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Old 03-31-2017, 11:38 AM
 
Location: East of Seattle since 1992, originally from SF Bay Area
31,701 posts, read 57,686,858 times
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We have that happen several times a year. With weekly yard waste pickup some of can be cut up and put in the bin, nut with a powerful mulching riding mower, anything small becomes nutrients for the grass. There is no chute, it drops out under the deck. Some of it, like 3/4" branches can be hard on the blade, but I can remove/sharpen/reinstall it in less than an hour. Eventually, when needed a new blade is only $30. It will also pick up and grind from the driveway and dirt areas, so all that's left to rake is bark or gravel spots, but I only move it onto the grass.
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Old 03-31-2017, 05:14 PM
 
Location: Dallas
5,650 posts, read 5,205,804 times
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I have 4 large and old pecan trees in my yard that are constantly shedding branches, especially after windy thunderstorms. I use one of these grabbers to pick them up and toss them onto a tarp, which I then drag to the street for pickup. Much better than bending and picking them up individually. Easy and cheap.


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Old 04-02-2017, 05:15 PM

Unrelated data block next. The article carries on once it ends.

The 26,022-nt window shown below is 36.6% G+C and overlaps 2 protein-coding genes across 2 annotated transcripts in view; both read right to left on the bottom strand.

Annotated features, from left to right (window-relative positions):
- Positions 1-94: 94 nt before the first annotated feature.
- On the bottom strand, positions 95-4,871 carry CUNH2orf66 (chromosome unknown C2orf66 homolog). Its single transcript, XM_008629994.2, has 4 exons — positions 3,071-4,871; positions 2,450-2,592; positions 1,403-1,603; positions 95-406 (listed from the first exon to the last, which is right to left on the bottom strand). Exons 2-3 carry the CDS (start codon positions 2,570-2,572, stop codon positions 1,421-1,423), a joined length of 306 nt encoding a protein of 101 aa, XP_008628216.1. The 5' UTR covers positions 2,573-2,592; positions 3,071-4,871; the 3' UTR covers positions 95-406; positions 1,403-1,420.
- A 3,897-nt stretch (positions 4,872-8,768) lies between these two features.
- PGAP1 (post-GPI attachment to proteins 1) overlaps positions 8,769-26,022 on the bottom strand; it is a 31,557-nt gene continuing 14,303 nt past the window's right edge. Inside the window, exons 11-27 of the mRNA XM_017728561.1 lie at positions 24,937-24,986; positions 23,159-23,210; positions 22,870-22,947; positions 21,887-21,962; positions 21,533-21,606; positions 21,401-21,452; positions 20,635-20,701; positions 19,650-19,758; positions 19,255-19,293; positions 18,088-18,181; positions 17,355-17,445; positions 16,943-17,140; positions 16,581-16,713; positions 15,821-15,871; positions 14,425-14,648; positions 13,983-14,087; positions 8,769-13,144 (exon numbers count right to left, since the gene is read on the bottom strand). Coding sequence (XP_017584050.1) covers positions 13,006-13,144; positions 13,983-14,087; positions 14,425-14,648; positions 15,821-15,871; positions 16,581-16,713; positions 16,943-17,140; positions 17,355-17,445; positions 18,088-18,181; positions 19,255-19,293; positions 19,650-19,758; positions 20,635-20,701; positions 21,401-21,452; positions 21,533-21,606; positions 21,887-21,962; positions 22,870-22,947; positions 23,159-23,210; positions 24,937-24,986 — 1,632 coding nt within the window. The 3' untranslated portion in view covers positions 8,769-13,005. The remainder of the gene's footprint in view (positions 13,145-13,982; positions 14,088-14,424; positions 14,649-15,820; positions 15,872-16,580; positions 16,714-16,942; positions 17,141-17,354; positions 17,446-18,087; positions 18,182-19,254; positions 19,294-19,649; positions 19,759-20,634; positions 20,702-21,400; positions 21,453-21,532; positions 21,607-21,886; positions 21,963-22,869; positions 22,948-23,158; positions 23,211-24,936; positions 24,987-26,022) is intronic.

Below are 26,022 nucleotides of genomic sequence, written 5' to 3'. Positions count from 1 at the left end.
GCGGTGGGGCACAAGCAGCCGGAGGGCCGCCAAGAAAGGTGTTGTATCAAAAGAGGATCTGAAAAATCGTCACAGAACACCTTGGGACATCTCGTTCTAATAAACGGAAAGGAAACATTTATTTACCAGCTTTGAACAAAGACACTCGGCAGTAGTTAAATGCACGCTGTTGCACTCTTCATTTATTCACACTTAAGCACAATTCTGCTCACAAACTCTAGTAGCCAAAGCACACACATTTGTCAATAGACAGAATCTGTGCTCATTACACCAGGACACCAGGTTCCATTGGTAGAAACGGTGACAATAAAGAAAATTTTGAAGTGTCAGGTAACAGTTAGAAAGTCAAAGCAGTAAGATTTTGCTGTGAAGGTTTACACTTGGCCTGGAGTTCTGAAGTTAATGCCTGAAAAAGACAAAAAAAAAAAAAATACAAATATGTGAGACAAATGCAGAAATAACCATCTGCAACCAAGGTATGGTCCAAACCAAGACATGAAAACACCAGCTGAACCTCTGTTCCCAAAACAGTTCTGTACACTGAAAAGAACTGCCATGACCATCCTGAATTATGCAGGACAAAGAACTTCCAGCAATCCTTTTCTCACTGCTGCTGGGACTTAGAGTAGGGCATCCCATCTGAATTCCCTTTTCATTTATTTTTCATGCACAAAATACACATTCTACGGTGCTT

8,543 posts, read 9,374,757 times
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Wouldn't it be cheaper to hire someone to come out 3 or 4 times a year with their large expensive mulcher and do your .5 acre yard for you? That's what I'd do instead of investing all the $$$ in the equipment.
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Old 04-03-2017, 06:35 AM
 
Location: NC
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Use a blower to push the little twigs and leaves and pine cones into an easier to remove pile. Or blow them into the woods or a designated corner of your yard. You can use a backpack blower if you are strong, or a push blower/sidewalk cleaner if you can afford one.
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Old 04-03-2017, 06:38 AM
 
Location: Coastal Georgia
39,059 posts, read 48,006,211 times
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We have a used riding mower with a mulcher. I think we paid $300. Watch Craigslist, or your local mower shop might sell used ones.
Twigs and branches are picked up by our waste removal company, once a month or so, in piles of 4' long or less, otherwise paper bags full of yard waste is picked up once a week.
If you have room for a fire pit in your yard, you could dispose of some of it that way.
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Old 04-05-2017, 02:56 PM
 
4,953 posts, read 3,045,338 times
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Braunwyn:

Many lawn mowers are mulch-enabled. Basically it means a "cap" covers the discharge chute, and there is no bagger or other "outlet" for the stuff to go, so it gets cut/shredded over and over into tiny bits for you.